Film Review: The Black Cat (1934)

Also known as: The Vanishing Body
Release Date: May 7th, 1934
Directed by: Edgar G. Ulmer
Written by: Peter Ruric, Edgar G. Ulmer
Based on: The Black Cat by Edgar Allan Poe
Music by: Heinz Eric Roemheld
Cast: Boris Karloff, Bela Lugosi, John Carradine (uncredited)

Universal Pictures, 65 Minutes

Review:

“You must be indulgent of Dr. Verdegast’s weakness. He is the unfortunate victim of one of the commoner phobias, but in an extreme form. He has an intense and all-consuming horror of cats.” – Hjalmar Poelzig

The Black Cat is a film that fits under the Universal Monsters banner, even if it was a one-off and not apart of their bigger series like Dracula and Frankenstein. But it does feature the stars of both those franchises: Bela Lugosi and Boris Karloff.

The film was also directed by Edgar G. Ulmer, a guy who wouldn’t reach superstardom in Hollywood but would direct some pretty notable pictures and make a few worthwhile film-noirs.

The best part about this film is it puts Lugosi and Karloff together and not as creatures or men in heavy makeup or prosthetics. They actually get to play off of each other as humans, Karloff being the mad man and Lugosi being a heroic doctor that still exudes his Count Dracula vibe.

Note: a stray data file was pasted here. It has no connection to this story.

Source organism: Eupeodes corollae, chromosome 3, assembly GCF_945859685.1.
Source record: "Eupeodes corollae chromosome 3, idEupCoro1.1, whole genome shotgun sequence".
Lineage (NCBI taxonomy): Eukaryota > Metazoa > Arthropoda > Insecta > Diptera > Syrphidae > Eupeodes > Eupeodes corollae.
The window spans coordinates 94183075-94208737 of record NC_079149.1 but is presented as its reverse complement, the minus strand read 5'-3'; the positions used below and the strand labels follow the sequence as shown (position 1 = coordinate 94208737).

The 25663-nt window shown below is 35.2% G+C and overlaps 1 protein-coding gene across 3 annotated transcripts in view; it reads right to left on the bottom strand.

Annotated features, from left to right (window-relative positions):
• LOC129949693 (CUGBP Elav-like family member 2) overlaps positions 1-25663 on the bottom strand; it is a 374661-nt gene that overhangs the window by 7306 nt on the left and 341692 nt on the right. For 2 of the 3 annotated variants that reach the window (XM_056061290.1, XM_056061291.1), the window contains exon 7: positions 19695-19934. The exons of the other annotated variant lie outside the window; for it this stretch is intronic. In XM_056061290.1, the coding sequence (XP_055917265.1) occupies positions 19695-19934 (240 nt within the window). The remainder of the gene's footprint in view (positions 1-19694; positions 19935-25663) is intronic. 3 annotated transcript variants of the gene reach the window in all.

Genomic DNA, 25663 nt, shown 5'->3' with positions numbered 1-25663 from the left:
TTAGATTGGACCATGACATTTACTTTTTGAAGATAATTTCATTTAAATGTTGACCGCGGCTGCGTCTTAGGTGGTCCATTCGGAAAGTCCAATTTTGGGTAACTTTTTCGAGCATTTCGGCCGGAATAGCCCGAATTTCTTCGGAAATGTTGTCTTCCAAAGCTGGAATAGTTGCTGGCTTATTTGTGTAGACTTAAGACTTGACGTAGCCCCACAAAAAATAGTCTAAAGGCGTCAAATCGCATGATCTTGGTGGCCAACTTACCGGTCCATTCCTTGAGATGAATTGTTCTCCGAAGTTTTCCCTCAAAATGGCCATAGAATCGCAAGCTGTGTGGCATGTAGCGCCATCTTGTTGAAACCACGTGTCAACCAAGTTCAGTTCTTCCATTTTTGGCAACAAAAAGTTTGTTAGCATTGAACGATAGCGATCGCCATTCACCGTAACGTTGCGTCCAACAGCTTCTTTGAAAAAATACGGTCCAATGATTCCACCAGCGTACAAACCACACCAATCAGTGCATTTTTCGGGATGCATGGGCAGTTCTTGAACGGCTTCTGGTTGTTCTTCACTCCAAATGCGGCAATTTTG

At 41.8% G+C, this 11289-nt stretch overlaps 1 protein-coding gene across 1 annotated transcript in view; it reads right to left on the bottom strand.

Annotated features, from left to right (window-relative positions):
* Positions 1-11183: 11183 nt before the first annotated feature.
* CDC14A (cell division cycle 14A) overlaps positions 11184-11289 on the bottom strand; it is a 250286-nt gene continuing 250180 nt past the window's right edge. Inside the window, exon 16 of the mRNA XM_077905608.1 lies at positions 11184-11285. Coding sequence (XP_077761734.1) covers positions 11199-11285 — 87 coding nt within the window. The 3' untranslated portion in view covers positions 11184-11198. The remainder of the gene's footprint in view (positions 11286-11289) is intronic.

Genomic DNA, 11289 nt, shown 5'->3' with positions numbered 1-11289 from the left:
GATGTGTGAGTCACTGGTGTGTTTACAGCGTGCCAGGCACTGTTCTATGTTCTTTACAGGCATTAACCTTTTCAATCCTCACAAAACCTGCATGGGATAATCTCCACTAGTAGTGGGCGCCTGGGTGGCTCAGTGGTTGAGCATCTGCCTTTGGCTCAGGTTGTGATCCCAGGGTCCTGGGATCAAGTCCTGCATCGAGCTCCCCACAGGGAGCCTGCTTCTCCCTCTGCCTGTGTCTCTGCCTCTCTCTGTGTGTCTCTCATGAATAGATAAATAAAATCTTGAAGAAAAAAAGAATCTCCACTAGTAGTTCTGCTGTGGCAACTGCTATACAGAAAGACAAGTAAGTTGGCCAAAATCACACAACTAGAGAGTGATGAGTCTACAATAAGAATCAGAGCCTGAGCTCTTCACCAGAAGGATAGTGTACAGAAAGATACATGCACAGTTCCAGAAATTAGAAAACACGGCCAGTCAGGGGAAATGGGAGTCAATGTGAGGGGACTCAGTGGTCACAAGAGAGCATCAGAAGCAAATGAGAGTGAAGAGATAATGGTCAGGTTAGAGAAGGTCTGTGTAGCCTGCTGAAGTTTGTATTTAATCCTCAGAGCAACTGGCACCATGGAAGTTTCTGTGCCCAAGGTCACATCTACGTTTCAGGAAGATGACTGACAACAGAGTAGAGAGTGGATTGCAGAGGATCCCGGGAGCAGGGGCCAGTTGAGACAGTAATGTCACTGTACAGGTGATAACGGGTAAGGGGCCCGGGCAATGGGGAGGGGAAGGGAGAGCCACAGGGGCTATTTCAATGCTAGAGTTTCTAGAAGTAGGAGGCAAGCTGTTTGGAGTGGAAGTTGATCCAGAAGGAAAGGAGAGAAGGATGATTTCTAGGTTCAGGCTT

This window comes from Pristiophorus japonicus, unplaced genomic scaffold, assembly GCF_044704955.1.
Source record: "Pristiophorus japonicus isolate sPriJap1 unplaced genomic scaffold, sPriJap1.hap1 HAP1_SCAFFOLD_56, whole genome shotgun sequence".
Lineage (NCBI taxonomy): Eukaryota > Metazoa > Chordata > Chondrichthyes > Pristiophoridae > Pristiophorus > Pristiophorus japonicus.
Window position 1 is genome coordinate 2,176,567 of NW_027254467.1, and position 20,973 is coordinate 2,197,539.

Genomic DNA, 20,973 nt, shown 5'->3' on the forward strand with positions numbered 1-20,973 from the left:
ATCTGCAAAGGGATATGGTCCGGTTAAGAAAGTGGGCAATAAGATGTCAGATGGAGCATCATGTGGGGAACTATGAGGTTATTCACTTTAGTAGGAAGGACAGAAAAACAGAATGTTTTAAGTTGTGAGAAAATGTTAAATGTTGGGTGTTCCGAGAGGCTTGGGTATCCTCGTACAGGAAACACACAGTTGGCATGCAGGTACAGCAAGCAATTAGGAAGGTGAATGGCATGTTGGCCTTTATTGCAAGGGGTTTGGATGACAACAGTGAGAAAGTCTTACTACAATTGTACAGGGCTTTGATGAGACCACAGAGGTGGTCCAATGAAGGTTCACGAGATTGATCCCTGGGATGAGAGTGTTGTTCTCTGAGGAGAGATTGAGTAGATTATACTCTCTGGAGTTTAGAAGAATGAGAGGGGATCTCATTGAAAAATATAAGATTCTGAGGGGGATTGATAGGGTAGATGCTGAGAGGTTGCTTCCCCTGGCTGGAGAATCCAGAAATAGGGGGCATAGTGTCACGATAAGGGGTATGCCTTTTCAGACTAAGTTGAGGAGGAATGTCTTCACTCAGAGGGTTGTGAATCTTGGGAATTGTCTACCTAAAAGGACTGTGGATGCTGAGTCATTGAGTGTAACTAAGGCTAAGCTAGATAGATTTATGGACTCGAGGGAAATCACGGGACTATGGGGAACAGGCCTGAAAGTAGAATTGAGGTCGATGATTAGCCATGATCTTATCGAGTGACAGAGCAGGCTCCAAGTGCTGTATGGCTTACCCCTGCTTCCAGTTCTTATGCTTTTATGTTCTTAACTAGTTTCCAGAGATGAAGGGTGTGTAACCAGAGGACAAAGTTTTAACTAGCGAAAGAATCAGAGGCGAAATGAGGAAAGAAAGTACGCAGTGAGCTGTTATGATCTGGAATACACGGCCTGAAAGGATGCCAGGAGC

The name of the film comes from an Edgar Allan Poe short story. Within the film, it is a reference to Lugosi’s character and his abnormal fear of cats.

Karloff plays Hjalmar Poelzig, a difficult name to pronounce. He is an Austrian architect. Once our heroes, a newlywed couple and Lugosi’s Dr. Werdegast meet on a train, they are stuck together for the rest of the film, most of which takes place at Poelzig’s lavish and futuristic looking home. In fact, the interiors resemble a film-noir set from the late 1940s. The cinematography is also similar and maybe this is what led to Ulmer directing film-noir a decade later.

The Black Cat isn’t a great film but it is a better than decent 1930s horror flick that stars the two biggest horror icons of the time. It is a pretty significant picture for films of the genre and the era.

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